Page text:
U.S. grading system sets students up for failure


The United States’ grading scale compared to the United Kingdom’s grading scale. The U.K. is scored based on the rank (“class”) they fall into, while the U.S. is scored based on letter grades.

Test-taking can be difficult for a large population of students in high school. As if their high school experience wasn’t already hard enough, students have to deal with the constant pressure to perform well academically. 

Numerous students stay up late each night trying to cram for tests and complete their homework, all to receive a grade that they might not even be happy with. Students who receive a mediocre grade that doesn’t meet their standards, usually have the option to retake that test – depending on the teacher. 

Most teachers average the two test scores, which becomes the final score for that test. Students who might not have done so hot on the first try have to overachieve and do considerably better than the previous time, just for their final grade to only be an average of the two. 

Recall method tests are usually significantly harder for many students over application method tests. As taught in Bay Port’s psychology classes, people tend to remember only about 10 percent of what they hear and 20 percent of what they read. 

Students who don’t immediately grasp the concept are essentially doomed when it comes time to take their test. Considering people only remember about only 10 percent of what they hear, it would be a considerable accomplishment to even remember at least 50 percent of the information during the test.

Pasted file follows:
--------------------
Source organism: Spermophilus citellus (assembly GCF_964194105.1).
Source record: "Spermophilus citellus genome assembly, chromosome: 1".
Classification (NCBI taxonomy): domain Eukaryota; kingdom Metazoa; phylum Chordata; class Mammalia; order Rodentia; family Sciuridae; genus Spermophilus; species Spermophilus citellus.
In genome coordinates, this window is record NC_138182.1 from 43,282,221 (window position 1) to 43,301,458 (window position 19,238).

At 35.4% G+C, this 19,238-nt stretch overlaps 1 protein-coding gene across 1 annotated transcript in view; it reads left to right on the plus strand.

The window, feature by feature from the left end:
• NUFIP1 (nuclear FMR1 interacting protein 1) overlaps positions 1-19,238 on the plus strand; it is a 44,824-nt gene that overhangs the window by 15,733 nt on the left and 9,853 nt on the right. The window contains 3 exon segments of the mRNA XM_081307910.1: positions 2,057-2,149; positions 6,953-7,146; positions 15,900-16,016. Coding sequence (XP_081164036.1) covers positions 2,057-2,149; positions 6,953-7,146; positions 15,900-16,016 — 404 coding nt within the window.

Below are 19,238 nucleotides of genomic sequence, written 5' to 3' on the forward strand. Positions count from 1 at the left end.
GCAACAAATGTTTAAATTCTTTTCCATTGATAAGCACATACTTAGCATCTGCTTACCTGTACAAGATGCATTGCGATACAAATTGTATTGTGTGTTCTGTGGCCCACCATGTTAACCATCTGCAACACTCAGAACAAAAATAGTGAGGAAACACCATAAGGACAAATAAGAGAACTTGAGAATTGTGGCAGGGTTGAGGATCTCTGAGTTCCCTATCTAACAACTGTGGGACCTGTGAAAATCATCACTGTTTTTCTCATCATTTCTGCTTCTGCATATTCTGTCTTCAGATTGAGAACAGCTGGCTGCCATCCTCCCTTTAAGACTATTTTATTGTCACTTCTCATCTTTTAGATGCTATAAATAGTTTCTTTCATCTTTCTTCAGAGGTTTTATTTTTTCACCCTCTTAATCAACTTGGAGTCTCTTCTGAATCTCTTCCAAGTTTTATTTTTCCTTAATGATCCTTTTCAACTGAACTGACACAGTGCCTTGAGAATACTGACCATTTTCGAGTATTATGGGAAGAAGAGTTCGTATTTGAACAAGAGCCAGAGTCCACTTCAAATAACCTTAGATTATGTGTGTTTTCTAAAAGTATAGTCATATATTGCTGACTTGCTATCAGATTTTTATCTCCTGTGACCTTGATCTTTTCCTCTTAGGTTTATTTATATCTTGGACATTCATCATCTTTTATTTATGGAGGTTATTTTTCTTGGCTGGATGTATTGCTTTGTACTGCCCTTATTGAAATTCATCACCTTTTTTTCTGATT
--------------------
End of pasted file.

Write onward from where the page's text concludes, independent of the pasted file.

Knowing and remembering at least half of the information should be considered good. However, the grading system in school disagrees. Recalling half of the information on a test receives a letter grade of an F. A student who has already remembered up to 40 percent more than our brain allows for would have failed the test – by a longshot. 

A test retake would be the best option for this student, although they would have to score a 100 percent on the retake just to get their final grade into the C range. This is simply not a fair expectation for students, as it has literally been proven that we can’t remember that much information. 

The current grading system imposes too much shame on scores that should be celebrated. Instead, the United States school system should adapt to meet some of the other grading systems from around the world, for example, the United Kingdom. In the chart below, it can be seen that students in the U.K. that score 70 percent or higher are marked as high honors. In the U.S., students who score a 70 percent receive a C. 

The U.K. has a smaller margin for their students to fail, while the U.S. takes up half of the scale. The U.S. puts too much pressure on students to do well, while giving them such small room for success.

 Instead, U.S. school systems should change their grading scales and adopt some of the ideas from European countries that actually give students room to succeed.